With this book, Shireen Hunter offers an exhaustive manual of the Islamic Republic’s foreign policy. However, the excessive engagement in explaining each and every aspect of Iran’s Foreign Policy from the Islamic Revolution until today – and not focusing only on the post-Soviet era, as the title indicates – undermines the profound analysis of the topic and period.
Following the initial idea that the fall of the Soviet Union, the end of a bipolar world, and the emerging of a post ideological era brought about new game rules for every actor in the international system, Hunter states repeatedly throughout the chapters that Iran has failed immensely to accommodate its foreign policy to the new international scenario. She explains that this is due to the immutable maintenance of the ideological principles of the first republican era and to the impossibility to disengage from the ideas of Iran’s leadership and its role as the final decision maker in every foreign policy issue, especially in Iran’s relations with the United States, Israel, and the nuclear dossier (pp.24-29; 240-241).
Following the first two chapters, which contextualize the new post-Soviet international system and explain the Iranian foreign policy decision making process, the book is divided in eight chapters dedicated to geographical regions. Each chapter is then subdivided chronologically by topic, covering briefly all the relevant (or less relevant) events of Iranian foreign policy, and evaluating its successes or failures towards each region. It is interesting to discover that Hunter recognizes that Iran did “partially succeed” In two regions. However, her main argument is that Iran’s Post-Soviet governments absolutely failed in the implementation of their domestic and foreign policies.
For instance, she states that the bad relations with the U.S. are the result of “its leader’s lack of understanding of the domestic political dynamics of U.S. foreign policy” and of the “inability to define its [Iranian] role in the post-Soviet world in a more positive manner…” (p.77). This inability, she continues, diminished Iran’s capability to negotiate with the U.S. government during Mohammad Khatami’s presidency, even after Barack Obama ac- ceded to the U.S. presidency.
Hunter sees Iran’s intransigent position towards Israel as one of the main reasons for its unsuccessful relations with the U.S. and Europe. Mainly, she affirms, it is because Iran does not understand “the commonality of interests and views between the U.S. and Europe on major global issues, including the Arab-Israeli question” (p.101).
The author insists that the same lack of understanding of the systemic changes after the fall of the Soviet Union prevented Iran’s success in its relations with Russia, due to its reticence to recognize that is has a powerful neighbour competing in the south. This is explained in one of the shortest chapters, which fails to reflect the importance that Russia historically held and still does for Iranian Foreign Policy.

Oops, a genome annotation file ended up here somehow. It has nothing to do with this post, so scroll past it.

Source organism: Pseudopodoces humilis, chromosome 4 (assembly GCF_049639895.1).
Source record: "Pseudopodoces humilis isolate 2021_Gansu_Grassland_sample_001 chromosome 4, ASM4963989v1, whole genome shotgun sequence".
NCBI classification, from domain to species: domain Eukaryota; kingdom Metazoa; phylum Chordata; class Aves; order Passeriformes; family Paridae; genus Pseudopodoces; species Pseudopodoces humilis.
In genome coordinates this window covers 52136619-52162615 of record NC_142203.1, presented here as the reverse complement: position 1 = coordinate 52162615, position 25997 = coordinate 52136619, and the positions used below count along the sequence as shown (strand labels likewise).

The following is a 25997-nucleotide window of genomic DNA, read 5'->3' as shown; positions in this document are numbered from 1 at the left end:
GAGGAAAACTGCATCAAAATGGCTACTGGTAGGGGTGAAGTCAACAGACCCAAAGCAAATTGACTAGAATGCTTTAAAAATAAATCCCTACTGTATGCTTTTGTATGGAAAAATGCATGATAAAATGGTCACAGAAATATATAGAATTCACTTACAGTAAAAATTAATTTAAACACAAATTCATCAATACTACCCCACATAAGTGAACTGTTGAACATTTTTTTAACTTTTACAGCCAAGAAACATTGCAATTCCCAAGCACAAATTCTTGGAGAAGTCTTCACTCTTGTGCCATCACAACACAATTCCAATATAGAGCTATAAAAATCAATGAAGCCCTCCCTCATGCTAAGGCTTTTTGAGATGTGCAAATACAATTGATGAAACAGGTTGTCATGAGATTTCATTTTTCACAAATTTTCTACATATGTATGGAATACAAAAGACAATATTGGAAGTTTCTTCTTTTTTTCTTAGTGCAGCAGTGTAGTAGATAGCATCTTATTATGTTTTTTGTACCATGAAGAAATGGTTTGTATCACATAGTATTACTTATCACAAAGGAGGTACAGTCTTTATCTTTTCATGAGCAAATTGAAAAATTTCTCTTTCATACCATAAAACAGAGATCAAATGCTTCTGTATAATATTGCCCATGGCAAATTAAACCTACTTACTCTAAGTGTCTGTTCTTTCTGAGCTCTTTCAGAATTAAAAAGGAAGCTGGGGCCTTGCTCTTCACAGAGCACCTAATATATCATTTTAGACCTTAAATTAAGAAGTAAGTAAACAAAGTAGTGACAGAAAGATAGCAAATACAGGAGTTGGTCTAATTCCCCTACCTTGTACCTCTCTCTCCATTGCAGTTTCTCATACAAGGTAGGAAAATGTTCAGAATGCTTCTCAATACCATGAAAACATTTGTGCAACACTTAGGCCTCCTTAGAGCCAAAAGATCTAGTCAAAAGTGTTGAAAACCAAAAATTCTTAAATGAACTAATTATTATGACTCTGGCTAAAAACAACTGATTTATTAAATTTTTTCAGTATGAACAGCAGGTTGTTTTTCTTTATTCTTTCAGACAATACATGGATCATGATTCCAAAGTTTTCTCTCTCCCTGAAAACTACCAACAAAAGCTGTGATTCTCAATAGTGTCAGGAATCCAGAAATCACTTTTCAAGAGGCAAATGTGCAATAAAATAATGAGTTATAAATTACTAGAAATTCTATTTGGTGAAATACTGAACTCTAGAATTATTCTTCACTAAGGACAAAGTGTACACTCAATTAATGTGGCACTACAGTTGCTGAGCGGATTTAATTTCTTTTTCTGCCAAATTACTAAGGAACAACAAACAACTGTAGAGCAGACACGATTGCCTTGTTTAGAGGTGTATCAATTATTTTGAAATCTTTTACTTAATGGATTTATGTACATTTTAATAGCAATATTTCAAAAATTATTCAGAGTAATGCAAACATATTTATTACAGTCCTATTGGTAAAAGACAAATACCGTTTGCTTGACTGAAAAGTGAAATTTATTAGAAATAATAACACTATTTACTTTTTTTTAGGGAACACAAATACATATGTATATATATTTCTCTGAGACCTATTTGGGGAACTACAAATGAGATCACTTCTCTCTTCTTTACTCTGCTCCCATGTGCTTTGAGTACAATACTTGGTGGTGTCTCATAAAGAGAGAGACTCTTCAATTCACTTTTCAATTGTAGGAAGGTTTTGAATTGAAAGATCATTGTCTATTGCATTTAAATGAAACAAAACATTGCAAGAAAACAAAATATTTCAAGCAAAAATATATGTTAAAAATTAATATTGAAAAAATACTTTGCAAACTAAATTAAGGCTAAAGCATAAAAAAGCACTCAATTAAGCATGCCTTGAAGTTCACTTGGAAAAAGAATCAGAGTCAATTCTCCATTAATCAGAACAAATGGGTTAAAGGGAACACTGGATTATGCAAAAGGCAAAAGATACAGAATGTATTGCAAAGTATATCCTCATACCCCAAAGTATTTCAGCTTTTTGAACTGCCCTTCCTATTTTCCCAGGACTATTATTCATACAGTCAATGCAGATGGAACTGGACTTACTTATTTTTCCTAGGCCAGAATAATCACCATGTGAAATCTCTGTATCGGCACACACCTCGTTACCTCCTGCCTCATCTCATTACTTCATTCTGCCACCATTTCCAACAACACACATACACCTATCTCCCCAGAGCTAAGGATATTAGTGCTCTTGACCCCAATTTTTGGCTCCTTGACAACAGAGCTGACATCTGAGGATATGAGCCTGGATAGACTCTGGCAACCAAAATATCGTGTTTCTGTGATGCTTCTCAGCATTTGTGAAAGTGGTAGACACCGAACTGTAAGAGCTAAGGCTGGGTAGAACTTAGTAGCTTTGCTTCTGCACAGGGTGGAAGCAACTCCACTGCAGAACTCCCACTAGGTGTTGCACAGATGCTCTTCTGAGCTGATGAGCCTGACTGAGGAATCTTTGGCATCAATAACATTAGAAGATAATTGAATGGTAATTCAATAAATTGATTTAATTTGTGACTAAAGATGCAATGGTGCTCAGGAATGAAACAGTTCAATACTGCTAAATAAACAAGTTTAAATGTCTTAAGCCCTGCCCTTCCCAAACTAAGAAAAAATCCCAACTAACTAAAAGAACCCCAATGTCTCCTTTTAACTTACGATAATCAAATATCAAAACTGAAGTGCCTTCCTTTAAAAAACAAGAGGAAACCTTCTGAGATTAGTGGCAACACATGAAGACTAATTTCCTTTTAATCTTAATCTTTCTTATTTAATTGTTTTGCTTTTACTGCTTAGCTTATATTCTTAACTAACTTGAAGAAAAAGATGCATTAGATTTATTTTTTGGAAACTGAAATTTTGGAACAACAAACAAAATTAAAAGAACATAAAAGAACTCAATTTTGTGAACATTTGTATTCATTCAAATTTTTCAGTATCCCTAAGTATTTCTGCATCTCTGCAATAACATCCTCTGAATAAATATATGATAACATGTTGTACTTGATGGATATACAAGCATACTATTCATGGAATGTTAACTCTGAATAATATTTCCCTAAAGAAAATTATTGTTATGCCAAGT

Regarding the policies towards India, China, and other Asian countries, Hunter states that the Iranian strategy “has been only marginally successful in achieving its economic and political goals” (p.140). Although she evaluates it again as a general failure due to the reiterated “glaring lack of understanding of the dynamics of the international political system and the factors that drive state behaviour in the post ideological world” due to the “overestimation of Iran’s attractions; and the underestimation of the potential of its rivals, notably the Persian Gulf Arab States” (p.141).
In Iran’s policies towards Pakistan, Turkey, and Afghanistan, Hunter goes further in her negative evaluation, she states that it “has been one of the weakest aspects of its astonishingly inept foreign policy” (p.168). She justifies her statement by underlying the misguided con- cessionary policy towards Pakistan and Iran’s “remarkably naïve” Afghanistan policy following the U.S. invasion. The only positive aspect the author points out regarding Turkey-Iran relations is the result of the shifting Turkish foreign policy mainly after the AKP victory but rules out “any skillful Iranian diplomacy” (p.168).
Moreover, Hunter finds the same lack of understanding of the systemic reality in Iran’s policies towards Central Asia and the Caucasus, although she acknowledges Iran’s constructive policy in conflict resolution and active regional organization’s memberships.
In the longest chapter, Iran and the Arab World, Hunter describes all the issues related to the Iranian Foreign Policy towards all the Arab countries: Saudi Arabia-Iran relations and the Hajj issue, the Kuwait and Iraq wars, the Palestine issue and Hamas, Lebanon, Syria, and Hezbollah, as well as relations with Khadafy’s Libya and the Maghreb countries. Not- withstanding, and despite the detailed effort in mentioning all the bilateral and multilateral issues, the conclusion remains the same: the failure of the Iranian Foreign Policy due to the “lack of full appreciation of post-Soviet systemic changes and its inability to adjust to them,” stressing that this lack of understanding made them “simultaneously pursue revolutionary objectives” and “friendly state-to-state relations” with the Arab countries (p.224).
Finally, in Iran’s foreign policy towards Africa and Latin America, Hunter recognizes a “partial success” in Iranian foreign policy objectives during the Ahmadinejad presidency coinciding with the anti-imperialistic approach of Hugo Chavez. In sum, this is a very comprehensive book, which may be useful in acquiring a general historical overview of Iran’s foreign relations, but which fails to qualify as a reference for the specialized reader, who would expect a more in-depth analysis, given the author’s academic career.